Here's something that ought to terrify the self-appointed gatekeepers of our national discourse in the…
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Image of the Day: Trust In Media Plummets to New Low

Here's something that ought to terrify the self-appointed gatekeepers of our national discourse in the mainstream media.  Amid their widespread campaign of censorship, especially conservative and libertarian voices, trust in media overall has plummeted to a new low, falling below 50% for the first time ever:



January 22, 2021 • 12:35 PM

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Jester's CourtroomLegal tales stranger than stranger than fiction: Ridiculous and sometimes funny lawsuits plaguing our courts.
Jester’s Courtroom
Grim Reaper Faces Grim Decision
Wednesday, January 20 2021

Florida Governor Ron DeSantis’ lawyers are urging an appeals court to sanction a Northwest Florida attorney known as the “Grim Reaper.”

Santa Rosa Beach attorney Daniel Uhlfelder earned his nickname early in the pandemic by dressing as the Grim Reaper and walking the beaches of Florida while criticizing the state’s handling of COVID-19. Most notably, Uhlfelder filed a lawsuit trying to force DeSantis to close beaches to prevent the spread of COVID-19. 

Following an unsuccessful ruling, Uhlfelder filed what DeSantis’ lawyers called a frivolous appeal. Now attorneys are considering motions on the possibility of sanctions.

“The many hours spent by this court and the attorneys of the Executive Office of the Governor on this appeal could have been spent on innumerable other pressing matters related to the health, welfare, and safety of Floridians,” DeSantis’ lawyers wrote. “Appellant (Uhlfelder) knew or should have known that filing this appeal was frivolous. Appellant and his counsel should be sanctioned accordingly.”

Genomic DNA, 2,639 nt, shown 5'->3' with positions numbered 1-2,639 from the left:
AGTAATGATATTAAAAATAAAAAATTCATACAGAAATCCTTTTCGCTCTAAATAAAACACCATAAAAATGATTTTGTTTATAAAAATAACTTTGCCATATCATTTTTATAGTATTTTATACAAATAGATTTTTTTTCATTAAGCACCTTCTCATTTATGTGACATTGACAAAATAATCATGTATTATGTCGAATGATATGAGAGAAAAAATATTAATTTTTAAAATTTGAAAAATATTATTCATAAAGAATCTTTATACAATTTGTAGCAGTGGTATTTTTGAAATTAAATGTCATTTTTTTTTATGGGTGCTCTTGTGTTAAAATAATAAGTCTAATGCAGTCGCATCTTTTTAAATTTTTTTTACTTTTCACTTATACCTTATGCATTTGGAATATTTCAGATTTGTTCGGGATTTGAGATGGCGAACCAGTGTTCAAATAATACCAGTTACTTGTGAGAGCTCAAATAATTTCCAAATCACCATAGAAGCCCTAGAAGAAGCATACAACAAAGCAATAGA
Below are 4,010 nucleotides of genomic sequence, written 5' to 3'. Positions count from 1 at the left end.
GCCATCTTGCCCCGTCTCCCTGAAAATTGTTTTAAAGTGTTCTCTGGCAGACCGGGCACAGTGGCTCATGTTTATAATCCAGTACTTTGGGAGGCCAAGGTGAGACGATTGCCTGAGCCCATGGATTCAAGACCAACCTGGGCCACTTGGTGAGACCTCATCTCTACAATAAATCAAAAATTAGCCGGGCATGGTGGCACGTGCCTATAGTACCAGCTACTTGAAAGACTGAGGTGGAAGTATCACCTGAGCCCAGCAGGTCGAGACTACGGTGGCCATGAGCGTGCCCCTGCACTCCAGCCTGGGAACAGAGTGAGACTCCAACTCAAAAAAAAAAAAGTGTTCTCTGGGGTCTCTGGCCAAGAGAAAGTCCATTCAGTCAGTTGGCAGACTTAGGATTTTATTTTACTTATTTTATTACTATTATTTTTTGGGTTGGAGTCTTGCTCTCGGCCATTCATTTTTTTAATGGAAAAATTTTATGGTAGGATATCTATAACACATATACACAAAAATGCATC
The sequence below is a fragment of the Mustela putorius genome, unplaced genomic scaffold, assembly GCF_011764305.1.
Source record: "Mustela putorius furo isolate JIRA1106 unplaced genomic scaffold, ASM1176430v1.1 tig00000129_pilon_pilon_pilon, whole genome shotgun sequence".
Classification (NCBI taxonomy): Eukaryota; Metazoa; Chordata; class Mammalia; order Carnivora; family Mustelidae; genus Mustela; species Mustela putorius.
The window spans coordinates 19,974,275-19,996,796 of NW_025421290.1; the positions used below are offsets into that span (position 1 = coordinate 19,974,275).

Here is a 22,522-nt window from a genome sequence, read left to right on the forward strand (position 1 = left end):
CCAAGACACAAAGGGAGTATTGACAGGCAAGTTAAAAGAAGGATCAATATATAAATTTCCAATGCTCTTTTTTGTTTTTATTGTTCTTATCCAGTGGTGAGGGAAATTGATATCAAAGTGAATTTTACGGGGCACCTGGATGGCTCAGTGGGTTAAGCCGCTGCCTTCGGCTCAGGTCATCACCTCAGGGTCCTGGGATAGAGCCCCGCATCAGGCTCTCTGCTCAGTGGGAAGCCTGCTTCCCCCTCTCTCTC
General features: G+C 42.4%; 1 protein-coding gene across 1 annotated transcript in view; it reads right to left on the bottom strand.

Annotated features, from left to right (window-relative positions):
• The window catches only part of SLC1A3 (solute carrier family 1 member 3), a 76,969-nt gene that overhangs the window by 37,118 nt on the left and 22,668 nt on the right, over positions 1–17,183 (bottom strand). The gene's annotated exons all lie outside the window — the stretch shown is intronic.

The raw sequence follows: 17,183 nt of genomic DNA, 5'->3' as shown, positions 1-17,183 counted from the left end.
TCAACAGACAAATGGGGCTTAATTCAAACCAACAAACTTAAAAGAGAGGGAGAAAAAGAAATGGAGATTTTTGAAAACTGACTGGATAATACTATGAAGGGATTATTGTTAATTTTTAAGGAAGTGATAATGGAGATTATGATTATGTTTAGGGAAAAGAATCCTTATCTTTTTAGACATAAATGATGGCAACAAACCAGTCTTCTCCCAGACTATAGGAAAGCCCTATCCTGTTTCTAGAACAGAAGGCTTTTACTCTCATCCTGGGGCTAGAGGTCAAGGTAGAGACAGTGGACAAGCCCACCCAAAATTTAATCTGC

But Uhlfelder and his attorneys dispute that the appeal was frivolous or filed in bad faith, referencing Leon County Circuit Judge Kevin Carroll’s comments in his ruling that Uhlfelder “has an understandable concern that he has raised here, and I believe he has pursued this matter in good faith and is seeking what he believes to be an appropriate response to the COVID crisis.” 

Carroll ultimately rejected the lawsuit, saying, in part, that “second-guessing” DeSantis’ actions about beach closures and stay-at-home orders would violate separation-of-powers restrictions established by the Constitution. 

According to news reports, if the appeals court decides to impose sanctions they could include requiring Uhlfelder and his lawyers to pay legal fees.


“The Best Part of Waking Up is [Enough] Folgers in Your Cup”
Wednesday, January 13 2021

A Washington State woman is suing coffee giant Folgers alleging its trademark red canister of coffee falls short on the number of cups it proclaims to make.

Julie Marthaller filed the class action lawsuit last week on the grounds (pun intended) that the canister says it would yield “up to 210 6 fl oz. cups” when it actually “contained only enough ground coffee to make approximately 169 6 fl oz. cups.”

According to the complaint, Marthaller said she would have paid significantly less for the product had she known it didn’t contain the amount of coffee it claimed to contain.

“Therefor, [she] suffered injury in fact and lost money as a result of Defendants’ misleading, false, unfair, and deceptive practices,” the lawsuit claims.

The suit brews up more details, saying the label on the coffee recommends “consumers use one tablespoon to make one serving (6 fl oz cup) of coffee. One tablespoon of Folgers weighs .15 ounces. Using the recommended method, 1 25.4 ounce canister contains only enough ground coffee to make approximately 169 cups of coffee (25.4 ounces/.15 ounces per serving = 31.5 ounces)”.

“Mathematically, the canister can not make more than 169 cups.”

The suit claims the defendants committed fraud and violated Washington’s Consumer Protection Act.

According to news reports, the named defendants, Folgers and Smuckers, have yet to respond. 


Airing Your Dirty Laundry in Court
Wednesday, January 06 2021

Vanessa Bryant, Kobe Bryant’s widow, is being sued by her mother who claims Kobe promised to take care of his mother-in-law for the rest of her life.